Meet the Illinois Supreme Court Candidates
The Center for IL Politics has chosen this report by Amanda Vinicky at WTTW to give our readers an insight to the candidates running for the Illinois Supreme Court. Vinicky has also covered the issue of diversity and representation on the Court here.
As Shia Kapos at Politico Illinois Playbook stated:
"In the state Supreme Court race, P. Scott Neville is backed by the party, which should have made him a shoe-in. But with six others in the race and appearing on other palm cards, anything can happen."
Here is Vinicky's report:
Illinois Supreme Court Candidates’ Approach to Justice
Cook County voters have a rare opportunity this year to choose an Illinois Supreme Court justice.
It’s rare because not only do each of the seven members of the state’s high court serve 10-year terms, once elected they no longer need to run against opponents – once a decade, they stand uncontested for retention, which requires receiving the support of 60% of those voting.
No Republicans are running for the First District seat, which the Democrat who wins the March 17 primary will likely make it on the bench. The seven candidates, in the order they’ll appear on the ballot, are: Jesse Reyes, P. Scott Neville, Shelly Harris, Cynthia Cobbs, Margaret McBride, Daniel Epstein and Nathaniel Howse.
Judicial races aren’t like other political contests – judicial candidates have to abide by certain fundraising restrictions and candidates don’t openly share their views on current events.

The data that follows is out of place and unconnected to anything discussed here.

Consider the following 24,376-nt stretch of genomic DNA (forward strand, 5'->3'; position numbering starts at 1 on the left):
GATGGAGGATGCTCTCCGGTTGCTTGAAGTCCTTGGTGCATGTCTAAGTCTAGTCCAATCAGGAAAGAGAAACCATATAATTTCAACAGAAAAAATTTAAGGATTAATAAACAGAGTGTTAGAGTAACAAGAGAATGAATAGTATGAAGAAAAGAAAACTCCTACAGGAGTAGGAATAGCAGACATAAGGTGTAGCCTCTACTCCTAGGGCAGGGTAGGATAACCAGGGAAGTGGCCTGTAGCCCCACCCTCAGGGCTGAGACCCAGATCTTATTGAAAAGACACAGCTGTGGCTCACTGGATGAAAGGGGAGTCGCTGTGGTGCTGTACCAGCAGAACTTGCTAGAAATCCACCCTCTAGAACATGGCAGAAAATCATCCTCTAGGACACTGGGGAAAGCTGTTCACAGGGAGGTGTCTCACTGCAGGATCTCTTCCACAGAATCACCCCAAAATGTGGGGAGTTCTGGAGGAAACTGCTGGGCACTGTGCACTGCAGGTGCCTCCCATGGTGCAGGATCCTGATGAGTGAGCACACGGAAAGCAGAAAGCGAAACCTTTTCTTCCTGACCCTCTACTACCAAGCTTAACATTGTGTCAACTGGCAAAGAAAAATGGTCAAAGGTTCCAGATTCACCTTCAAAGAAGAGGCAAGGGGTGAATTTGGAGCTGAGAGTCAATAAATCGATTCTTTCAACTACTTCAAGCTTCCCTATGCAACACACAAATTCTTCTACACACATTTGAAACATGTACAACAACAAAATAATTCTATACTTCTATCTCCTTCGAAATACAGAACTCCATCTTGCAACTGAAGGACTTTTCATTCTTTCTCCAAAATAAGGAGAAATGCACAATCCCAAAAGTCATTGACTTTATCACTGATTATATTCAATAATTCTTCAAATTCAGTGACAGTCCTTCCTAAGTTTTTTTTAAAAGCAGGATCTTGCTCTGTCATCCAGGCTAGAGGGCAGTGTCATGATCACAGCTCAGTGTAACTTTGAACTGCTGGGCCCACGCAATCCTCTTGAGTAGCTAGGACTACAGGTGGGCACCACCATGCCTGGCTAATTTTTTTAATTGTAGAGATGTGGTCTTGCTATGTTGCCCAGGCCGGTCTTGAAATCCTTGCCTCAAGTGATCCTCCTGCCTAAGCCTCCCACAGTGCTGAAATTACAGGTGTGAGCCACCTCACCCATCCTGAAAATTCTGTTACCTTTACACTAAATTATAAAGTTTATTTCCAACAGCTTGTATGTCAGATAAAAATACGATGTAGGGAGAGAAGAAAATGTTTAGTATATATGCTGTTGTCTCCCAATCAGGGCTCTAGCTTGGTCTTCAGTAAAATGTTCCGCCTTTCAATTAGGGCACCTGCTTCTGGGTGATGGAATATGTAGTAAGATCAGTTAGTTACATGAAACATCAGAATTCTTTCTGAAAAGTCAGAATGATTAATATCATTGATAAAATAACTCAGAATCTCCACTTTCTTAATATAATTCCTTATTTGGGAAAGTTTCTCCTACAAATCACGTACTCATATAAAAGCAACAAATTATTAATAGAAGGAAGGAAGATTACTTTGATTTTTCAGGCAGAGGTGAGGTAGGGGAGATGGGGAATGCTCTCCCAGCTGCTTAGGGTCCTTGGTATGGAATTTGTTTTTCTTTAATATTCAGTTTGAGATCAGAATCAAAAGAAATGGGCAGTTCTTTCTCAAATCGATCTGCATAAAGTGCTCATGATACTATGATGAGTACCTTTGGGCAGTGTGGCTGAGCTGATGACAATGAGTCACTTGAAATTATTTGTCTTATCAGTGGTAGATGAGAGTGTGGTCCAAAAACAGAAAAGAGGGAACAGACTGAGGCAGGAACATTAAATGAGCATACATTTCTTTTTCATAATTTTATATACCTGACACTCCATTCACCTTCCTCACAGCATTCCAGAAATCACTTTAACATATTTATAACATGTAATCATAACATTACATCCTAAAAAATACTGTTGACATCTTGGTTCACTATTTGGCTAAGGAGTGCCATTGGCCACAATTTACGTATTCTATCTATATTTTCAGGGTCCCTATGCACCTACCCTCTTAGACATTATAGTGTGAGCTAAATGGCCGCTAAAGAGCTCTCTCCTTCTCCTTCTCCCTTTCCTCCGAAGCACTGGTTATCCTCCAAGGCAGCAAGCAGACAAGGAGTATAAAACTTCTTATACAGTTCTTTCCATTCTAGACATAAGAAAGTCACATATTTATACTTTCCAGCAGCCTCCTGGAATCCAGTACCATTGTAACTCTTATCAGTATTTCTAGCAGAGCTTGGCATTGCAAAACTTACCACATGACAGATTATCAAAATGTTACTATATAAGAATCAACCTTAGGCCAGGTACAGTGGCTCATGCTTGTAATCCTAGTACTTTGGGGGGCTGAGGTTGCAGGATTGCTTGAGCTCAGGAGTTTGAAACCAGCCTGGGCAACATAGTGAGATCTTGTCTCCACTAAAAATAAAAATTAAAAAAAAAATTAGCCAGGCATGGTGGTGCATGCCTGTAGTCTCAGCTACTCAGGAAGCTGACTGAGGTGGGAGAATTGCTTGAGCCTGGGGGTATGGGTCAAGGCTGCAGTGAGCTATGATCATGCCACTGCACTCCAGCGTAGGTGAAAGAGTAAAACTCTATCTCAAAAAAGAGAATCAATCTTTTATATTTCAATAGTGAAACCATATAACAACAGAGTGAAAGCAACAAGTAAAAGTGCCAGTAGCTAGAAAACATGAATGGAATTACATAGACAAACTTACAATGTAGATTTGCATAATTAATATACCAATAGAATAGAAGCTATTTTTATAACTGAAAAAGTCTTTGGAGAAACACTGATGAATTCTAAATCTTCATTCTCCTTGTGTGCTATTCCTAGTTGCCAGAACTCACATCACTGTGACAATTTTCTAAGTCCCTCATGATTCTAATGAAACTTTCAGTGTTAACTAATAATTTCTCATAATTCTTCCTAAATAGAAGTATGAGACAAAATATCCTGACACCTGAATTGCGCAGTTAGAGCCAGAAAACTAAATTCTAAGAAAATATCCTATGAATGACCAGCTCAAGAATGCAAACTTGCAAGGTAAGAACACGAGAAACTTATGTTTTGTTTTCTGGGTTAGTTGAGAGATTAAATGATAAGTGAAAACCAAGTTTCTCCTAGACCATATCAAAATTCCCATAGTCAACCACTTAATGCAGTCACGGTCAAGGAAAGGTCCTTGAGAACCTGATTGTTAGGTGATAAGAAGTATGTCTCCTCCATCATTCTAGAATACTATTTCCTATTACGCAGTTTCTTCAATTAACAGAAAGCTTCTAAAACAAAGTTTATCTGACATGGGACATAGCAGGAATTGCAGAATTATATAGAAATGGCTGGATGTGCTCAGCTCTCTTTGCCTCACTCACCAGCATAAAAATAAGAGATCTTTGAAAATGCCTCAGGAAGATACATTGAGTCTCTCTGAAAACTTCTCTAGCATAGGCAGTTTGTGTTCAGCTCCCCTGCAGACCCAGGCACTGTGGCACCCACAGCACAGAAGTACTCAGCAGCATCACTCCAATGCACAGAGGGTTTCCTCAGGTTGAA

Still, judicial races are political; the candidates are running as partisans, after all.
Justice P. Scott Neville won the backing of the Cook County Democratic Party. He’s also the incumbent, who in 2018 was chosen by the Illinois Supreme Court to fill retiring Justice Charles Freeman’s seat (Freeman died last week).
“It is very important in my judicial philosophy, keeping the scales of justice balanced, ensuring people don’t only get the justice they can afford, but the justice they deserve,” Neville said.
Neville says he was part of instituting a rule to mandate judges begin civil trials by issuing an instruction about implicit bias, something that previously had been discretionary.
“Not only does that instruction remind jurors, but also the judges, that we all – including me – have biases and prejudices and we should not permit those biases and prejudices to influence our decisions,” he said. “Being on the Illinois Supreme Court is a tremendous responsibility. I have seen a number of problems and I have worked on a number of solutions.”
One of those issues, he says, is the number of individuals who represent themselves in court.
Appellate Judge Cynthia Cobbs says she has an idea that would help: Already, third-year law students are permitted to practice some law under the supervision of a licensed attorney. She wants to require these practicing law students to devote some of that practice to representing litigants who wouldn’t otherwise have an attorney.
“It would certainly aide in getting those litigants the help that they need and it also, I think, helps with the court’s own initiative to make certain that law students understand the need to give back,” Cobbs said. “So you kill two birds with one stone.”